This paper was presented at the III. ECAEF/CEPROM Conference on “Concurrent Currencies: Curse or Cure?” in Monaco on Dec. 6, 2018. These academic conferences in honor of Jacques Rueff are planned and organized by ECAEF (European Center of Austrian Economics Foundation, Liechtenstein) and hosted in Monaco by CEPROM (Center of Economic Research for Monaco).

(1) What this paper is all about

The emergence of new technologies and their impact on peoples’ lives – the buzzwords are digitalisation and digital transformation – brings far-reaching change. In fact, it may even revolutionise the world’s current monetary system by giving people a free choice of
currency. Needless to say that such a development could turn out to be fairly disruptive, inducing economic and political change on a possibly grand scale: The propagation of new technologies among consumers and corporates – distributed ledger technologies (DLT) in particular – could ultimately pose a challenge to the prevailing state-controlled fiat currency architecture.

III. ECAEF/CEPROM CONFERENCE, MONACO 2018
Concurrent Currencies. Curse or Cure? Papers of the III. ECAEF/CEPROM Conference

At the very heart, a free choice in currency and its concomitant competition among currencies, if let loose, would presumably also affect the state as we know it today and with it the established economic and political-social order. – The purpose of this paper is twofold. First, it wants to explain that a free market in money is nothing to fear, that it is the ‘natural order of money’ and as such highly desirable from an economic and socialethical viewpoint. Second, the article attempts to outline that a free market in money is practicable and feasible, and that the idea of a free market in money has already gained quite some ground in recent years.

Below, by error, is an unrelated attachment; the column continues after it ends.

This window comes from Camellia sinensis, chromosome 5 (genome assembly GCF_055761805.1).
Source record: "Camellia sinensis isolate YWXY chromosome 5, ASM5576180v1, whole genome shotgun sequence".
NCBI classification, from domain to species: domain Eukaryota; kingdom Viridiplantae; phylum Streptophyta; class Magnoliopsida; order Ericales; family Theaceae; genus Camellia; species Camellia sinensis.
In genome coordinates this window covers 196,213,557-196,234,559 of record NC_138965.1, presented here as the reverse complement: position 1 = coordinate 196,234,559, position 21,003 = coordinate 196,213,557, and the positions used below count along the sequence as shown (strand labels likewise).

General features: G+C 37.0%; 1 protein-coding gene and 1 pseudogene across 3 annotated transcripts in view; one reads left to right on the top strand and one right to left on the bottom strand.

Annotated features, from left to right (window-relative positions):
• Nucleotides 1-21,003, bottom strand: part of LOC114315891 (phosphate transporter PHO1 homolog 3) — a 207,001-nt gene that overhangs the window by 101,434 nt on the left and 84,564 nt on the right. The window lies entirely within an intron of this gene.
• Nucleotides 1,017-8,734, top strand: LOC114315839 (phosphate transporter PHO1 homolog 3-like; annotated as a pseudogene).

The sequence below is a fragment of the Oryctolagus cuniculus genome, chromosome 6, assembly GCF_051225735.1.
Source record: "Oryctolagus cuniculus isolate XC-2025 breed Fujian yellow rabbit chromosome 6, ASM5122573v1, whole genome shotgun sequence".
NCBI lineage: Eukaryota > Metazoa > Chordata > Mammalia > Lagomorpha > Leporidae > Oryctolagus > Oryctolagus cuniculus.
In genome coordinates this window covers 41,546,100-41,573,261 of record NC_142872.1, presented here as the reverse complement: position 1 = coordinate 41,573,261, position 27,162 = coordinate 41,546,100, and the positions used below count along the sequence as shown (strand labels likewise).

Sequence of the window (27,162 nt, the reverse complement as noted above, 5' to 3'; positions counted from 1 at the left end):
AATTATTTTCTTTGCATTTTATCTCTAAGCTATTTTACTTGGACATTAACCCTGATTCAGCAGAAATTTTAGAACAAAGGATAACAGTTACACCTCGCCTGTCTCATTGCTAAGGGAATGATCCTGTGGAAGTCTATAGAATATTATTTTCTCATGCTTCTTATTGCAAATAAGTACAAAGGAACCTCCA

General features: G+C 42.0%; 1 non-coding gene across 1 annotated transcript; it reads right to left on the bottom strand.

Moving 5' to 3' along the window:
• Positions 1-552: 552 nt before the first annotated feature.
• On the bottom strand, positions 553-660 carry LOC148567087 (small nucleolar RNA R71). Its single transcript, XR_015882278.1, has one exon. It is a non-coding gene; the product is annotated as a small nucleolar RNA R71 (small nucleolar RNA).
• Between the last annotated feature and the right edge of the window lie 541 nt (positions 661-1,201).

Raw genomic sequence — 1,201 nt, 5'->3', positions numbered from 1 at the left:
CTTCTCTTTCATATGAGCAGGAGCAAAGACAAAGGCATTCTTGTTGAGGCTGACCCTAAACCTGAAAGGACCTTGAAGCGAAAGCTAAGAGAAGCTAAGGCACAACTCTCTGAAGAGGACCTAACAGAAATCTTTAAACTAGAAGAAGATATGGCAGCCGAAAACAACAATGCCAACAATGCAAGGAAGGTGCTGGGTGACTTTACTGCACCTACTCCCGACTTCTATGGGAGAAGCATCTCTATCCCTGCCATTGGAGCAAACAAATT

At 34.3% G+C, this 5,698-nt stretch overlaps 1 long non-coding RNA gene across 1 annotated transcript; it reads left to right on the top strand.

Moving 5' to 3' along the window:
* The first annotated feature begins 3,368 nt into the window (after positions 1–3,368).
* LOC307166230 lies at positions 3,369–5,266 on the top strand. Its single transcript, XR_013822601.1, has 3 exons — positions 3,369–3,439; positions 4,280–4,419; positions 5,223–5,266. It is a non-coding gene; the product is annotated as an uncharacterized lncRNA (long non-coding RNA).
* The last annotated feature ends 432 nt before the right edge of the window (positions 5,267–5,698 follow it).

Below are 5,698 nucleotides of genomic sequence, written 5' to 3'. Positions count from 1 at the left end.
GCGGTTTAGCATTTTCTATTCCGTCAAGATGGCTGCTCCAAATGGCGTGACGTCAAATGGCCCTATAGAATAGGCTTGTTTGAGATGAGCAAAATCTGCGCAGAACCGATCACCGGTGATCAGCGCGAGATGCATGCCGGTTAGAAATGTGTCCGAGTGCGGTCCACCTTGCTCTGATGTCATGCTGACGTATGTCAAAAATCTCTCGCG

Right at the start I should emphasise that a free market in money is the direct result of what Ludwig von Mises (1881 – 1973) termed the sound money principle: “[T]he soundmoney principle has two aspects. It is affirmative in approving the market’s choice of a commonly used medium of exchange. It is negative in obstructing the government’s propensity to meddle with the currency system.” And further: “It is impossible to grasp the meaning of the idea of sound money if one does not realise that it was devised as an
instrument for the protection of civil liberties against despotic inroads on the part of governments. Ideologically it belongs in the same class with political constitutions and bills of rights.”

This paper has been structured as follows: It starts with some fundamental insights into monetary theory (2). To make a case for afree market in money, the economic and ethical deficiencies of today’s fiat currencies will be highlighted (3). Against this backdrop, the functioning of a free market in money will be outlined and its potential for development will be illustrated by (i) latest moves in various US federal states to officially treat gold and silver as money and (ii) recent attempts to provide a digitalised gold trading and payment system (4). After some remarks about the economic and social-political consequences a return to a free market in money might entail (5), the article concludes with some considerations as to whether a free market in money will (still) be possible (6).

(2) Fundamentals of Monetary Theory